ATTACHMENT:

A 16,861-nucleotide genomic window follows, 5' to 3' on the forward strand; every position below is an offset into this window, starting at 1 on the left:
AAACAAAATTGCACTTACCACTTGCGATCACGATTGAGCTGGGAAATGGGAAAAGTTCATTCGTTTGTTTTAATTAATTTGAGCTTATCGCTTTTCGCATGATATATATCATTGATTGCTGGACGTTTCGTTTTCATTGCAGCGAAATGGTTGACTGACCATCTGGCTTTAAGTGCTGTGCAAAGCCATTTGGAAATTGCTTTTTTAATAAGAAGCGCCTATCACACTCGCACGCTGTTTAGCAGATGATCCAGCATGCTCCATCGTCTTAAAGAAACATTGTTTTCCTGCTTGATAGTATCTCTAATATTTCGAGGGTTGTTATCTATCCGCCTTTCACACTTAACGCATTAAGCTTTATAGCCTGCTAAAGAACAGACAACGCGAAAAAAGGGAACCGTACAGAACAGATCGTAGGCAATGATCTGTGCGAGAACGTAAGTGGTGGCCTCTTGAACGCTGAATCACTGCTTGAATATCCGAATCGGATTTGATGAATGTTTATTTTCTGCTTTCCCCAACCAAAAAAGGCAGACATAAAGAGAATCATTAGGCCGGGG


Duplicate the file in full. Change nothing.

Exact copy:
A 16,861-nucleotide genomic window follows, 5' to 3' on the forward strand; every position below is an offset into this window, starting at 1 on the left:
AAACAAAATTGCACTTACCACTTGCGATCACGATTGAGCTGGGAAATGGGAAAAGTTCATTCGTTTGTTTTAATTAATTTGAGCTTATCGCTTTTCGCATGATATATATCATTGATTGCTGGACGTTTCGTTTTCATTGCAGCGAAATGGTTGACTGACCATCTGGCTTTAAGTGCTGTGCAAAGCCATTTGGAAATTGCTTTTTTAATAAGAAGCGCCTATCACACTCGCACGCTGTTTAGCAGATGATCCAGCATGCTCCATCGTCTTAAAGAAACATTGTTTTCCTGCTTGATAGTATCTCTAATATTTCGAGGGTTGTTATCTATCCGCCTTTCACACTTAACGCATTAAGCTTTATAGCCTGCTAAAGAACAGACAACGCGAAAAAAGGGAACCGTACAGAACAGATCGTAGGCAATGATCTGTGCGAGAACGTAAGTGGTGGCCTCTTGAACGCTGAATCACTGCTTGAATATCCGAATCGGATTTGATGAATGTTTATTTTCTGCTTTCCCCAACCAAAAAAGGCAGACATAAAGAGAATCATTAGGCCGGGG